For more than an hour, I sat in an interview room waiting for the prison guards to bring him up from solitary. In a place where anything can be fashioned into a weapon, time is no exception.
Tired of staring at the large metal door, I pulled a manila folder labeled “Letters” from my case file and began reading. Sent in roughly four-week intervals, each letter was a plea in the same format. Part one, the abuse. Part two, imploring me for help. Part three, thanking me profusely.
As I reached the end of last month’s letter, I heard the faint sound of ankle chains hitting the ground. The door clicked, swinging open, and he appeared in the doorway with a guard on each arm.
I asked the guards to remove his cuffs, which they did with typical deliberation. Standing up, I walked over to the twenty-two-year old who had spent the last eight years of his life in prison and the last two months in solitary. I reached out and shook his hand.
He smelled like urine. His hair was grey with dust, fingernails overgrown, black skin dry to the point of bleeding between the self-inflicted scars on his forearms. His already gaunt face looked noticeably thinner than only a month ago.
Criminally tried and convicted of armed robbery at the age of fourteen, he was dying beneath a twenty-year sentence. The trial court’s sentencing order told me it was year eight of his sentence, but his child welfare case file, a box of documents that detailed his life in Georgia’s foster care system, told me it was year twenty-two.
I knew a two-month stint in solitary didn’t make the top 100 worst events of his life. I knew he suffered profound abuse before the age of seven. I knew his father stole the school clothing his foster grandmother bought him for his eighth birthday to buy crack. I knew he told a state-appointed psychologist “it’s too late for me” when he was nine. I knew he had been victimized again and again in his five years in state prison.
I began our conversation by telling him about my week. He always asked, so I told him about my infant son and wife, and then moved into my legal work. He liked hearing about my other clients, in general terms of course. So, I spent a good deal of time telling him about an eleven-year old client I recently began representing.
The eleven-year old had spent two weeks in one of Georgia’s harshest regional youth detention centers for accidentally bringing a fishing multi-tool, which had a small knife as one of its many instruments, to school. The boy forgot to remove it from his jacket after a fishing trip with his father the night before.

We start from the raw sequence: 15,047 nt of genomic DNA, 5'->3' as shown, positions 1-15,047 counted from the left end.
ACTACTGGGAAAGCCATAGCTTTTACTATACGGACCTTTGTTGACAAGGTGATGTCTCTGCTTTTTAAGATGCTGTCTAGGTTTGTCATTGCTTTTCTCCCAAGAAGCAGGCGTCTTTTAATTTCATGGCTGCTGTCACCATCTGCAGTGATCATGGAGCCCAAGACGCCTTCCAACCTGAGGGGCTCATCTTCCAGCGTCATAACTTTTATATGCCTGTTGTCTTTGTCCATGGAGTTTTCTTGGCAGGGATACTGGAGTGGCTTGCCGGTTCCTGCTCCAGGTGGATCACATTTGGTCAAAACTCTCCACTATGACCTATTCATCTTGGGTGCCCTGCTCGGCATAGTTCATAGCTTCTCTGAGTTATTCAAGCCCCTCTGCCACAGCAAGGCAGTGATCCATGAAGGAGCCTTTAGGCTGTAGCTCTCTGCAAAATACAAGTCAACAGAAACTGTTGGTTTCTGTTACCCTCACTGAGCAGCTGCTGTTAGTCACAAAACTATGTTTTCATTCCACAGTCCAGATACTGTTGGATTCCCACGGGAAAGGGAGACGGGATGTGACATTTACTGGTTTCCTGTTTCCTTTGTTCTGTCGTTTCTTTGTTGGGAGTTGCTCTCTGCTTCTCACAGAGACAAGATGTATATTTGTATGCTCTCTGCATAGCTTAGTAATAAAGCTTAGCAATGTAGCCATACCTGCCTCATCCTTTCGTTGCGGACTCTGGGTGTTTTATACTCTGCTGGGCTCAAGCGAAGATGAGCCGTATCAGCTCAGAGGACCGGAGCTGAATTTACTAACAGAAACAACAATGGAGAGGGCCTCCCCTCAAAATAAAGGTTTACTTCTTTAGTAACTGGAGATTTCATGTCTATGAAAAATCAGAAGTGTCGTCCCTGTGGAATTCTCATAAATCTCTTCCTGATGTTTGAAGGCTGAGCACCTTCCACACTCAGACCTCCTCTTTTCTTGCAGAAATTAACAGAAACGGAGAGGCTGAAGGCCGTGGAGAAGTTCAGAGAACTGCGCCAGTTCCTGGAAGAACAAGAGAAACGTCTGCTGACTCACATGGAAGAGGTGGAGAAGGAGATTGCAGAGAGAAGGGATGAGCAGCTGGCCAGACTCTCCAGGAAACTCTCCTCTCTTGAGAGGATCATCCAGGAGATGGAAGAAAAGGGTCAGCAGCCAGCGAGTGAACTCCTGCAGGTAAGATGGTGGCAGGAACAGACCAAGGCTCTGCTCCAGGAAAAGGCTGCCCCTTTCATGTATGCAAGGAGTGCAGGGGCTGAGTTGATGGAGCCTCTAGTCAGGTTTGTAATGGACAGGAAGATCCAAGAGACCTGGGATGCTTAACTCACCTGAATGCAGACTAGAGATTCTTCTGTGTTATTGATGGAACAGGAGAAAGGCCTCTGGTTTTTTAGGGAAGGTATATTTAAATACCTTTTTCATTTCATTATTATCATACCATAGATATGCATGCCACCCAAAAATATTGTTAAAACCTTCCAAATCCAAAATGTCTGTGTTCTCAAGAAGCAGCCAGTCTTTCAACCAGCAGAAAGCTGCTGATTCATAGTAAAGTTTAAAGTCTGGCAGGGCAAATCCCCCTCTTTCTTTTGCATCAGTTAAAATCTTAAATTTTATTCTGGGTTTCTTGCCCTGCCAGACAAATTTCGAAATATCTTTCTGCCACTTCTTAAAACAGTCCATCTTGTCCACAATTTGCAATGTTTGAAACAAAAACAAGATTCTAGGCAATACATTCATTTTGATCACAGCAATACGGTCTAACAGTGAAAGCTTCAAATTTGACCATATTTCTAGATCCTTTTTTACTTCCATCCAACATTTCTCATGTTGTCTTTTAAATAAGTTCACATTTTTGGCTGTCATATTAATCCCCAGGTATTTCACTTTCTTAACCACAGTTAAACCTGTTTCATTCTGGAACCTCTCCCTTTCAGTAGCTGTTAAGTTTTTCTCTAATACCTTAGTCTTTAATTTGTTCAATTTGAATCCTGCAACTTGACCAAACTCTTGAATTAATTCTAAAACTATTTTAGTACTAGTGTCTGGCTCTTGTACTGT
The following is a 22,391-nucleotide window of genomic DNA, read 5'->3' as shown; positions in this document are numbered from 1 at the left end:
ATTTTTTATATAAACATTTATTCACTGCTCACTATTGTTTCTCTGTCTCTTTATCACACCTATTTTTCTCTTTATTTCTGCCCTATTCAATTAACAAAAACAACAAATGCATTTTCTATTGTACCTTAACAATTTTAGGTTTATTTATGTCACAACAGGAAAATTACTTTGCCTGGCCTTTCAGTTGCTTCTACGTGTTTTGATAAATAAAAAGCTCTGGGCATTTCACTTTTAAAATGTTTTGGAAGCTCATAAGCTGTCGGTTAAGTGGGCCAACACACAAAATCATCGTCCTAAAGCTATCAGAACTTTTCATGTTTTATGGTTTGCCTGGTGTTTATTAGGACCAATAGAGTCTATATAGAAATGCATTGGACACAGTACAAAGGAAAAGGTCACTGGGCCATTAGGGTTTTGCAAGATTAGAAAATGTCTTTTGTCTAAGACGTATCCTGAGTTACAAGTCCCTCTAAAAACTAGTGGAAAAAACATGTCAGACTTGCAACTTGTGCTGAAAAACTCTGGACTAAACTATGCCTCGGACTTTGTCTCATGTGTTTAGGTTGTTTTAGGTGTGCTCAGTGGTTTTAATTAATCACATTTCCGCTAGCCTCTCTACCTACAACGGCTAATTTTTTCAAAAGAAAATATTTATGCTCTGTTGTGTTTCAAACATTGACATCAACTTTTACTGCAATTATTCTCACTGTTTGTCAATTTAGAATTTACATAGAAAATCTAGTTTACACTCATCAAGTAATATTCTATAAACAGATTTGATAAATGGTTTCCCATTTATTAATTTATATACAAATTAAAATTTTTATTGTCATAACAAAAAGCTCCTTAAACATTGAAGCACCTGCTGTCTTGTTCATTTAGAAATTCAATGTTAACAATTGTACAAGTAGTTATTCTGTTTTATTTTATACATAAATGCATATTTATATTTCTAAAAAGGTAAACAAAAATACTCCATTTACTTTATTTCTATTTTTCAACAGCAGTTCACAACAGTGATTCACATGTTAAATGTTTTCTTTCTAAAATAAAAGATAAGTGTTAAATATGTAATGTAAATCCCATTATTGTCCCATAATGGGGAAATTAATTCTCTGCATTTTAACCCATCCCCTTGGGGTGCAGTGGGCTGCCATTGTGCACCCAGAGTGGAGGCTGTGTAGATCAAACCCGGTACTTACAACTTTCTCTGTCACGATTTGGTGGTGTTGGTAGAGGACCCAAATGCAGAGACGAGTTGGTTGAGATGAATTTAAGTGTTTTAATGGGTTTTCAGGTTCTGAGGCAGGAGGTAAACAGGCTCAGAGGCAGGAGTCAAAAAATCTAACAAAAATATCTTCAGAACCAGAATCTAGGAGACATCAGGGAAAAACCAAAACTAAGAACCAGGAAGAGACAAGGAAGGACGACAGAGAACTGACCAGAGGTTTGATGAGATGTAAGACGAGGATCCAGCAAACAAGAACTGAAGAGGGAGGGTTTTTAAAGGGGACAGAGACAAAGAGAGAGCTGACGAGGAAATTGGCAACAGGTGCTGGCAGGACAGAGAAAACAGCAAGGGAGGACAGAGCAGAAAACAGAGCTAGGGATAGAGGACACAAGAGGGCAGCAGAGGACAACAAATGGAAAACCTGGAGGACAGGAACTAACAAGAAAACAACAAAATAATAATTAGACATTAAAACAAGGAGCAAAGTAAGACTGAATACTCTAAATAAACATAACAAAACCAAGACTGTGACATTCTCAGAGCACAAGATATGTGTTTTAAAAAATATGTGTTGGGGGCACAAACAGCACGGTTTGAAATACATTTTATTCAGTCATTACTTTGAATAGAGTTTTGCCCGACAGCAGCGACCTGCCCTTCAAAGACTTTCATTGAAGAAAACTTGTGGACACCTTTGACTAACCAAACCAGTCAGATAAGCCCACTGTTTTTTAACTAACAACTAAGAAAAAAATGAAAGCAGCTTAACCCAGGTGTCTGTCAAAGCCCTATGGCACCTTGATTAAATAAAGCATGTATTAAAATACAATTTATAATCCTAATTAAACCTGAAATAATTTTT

I told him about my visit to the regional youth detention center to see the boy. I told him about the small, chubby boy’s high voice and how this was his first contact with the juvenile justice system. I told him about how the boy had only rarely been able to eat a meal while detained, because the older boys were constantly taking his food at meal time. Finally, I told him how the boy was shackled and wearing a blue jumpsuit in court when I got him released from detention.
We chatted for a while longer about his life at the prison, later moving into a detailed discussion of his case. As we ended the conversation, and the guards re-entered the room to place the restraints back on his hands, he said, “You tell that eleven-year old not to let the lock-up mess with his head.”
I told him I would, and I began the long process of exiting the prison.
As I walked down the outside corridor stretching between the cell blocks and the prison entrance, I thought about the twenty-two-year and the eleven-year old and how they represented two poles of an expansive system.
The sun glinted on the rows of barbwire adorning a fence that seemed to carry to the horizon, and I asked myself the fundamental questions behind my project’s mission:
Can the eleven-year old be stopped from progressing further into the system?
Can the twenty-two-year old be snatched from the precipice of a life forever lost?
Steve Reba is an attorney at Emory Law School’s Barton Juvenile Defender Clinic where he directs an Equal Justice Works project called Appeal for Youth. The project, sponsored by Ford & Harrison LLP, provides holistic appellate representation to youthful offenders in Georgia’s juvenile and criminal justice systems. This blog follows the clients Appeal for Youth represents, hoping to present a genuine look into a system that is largely unknown or misunderstood by the public.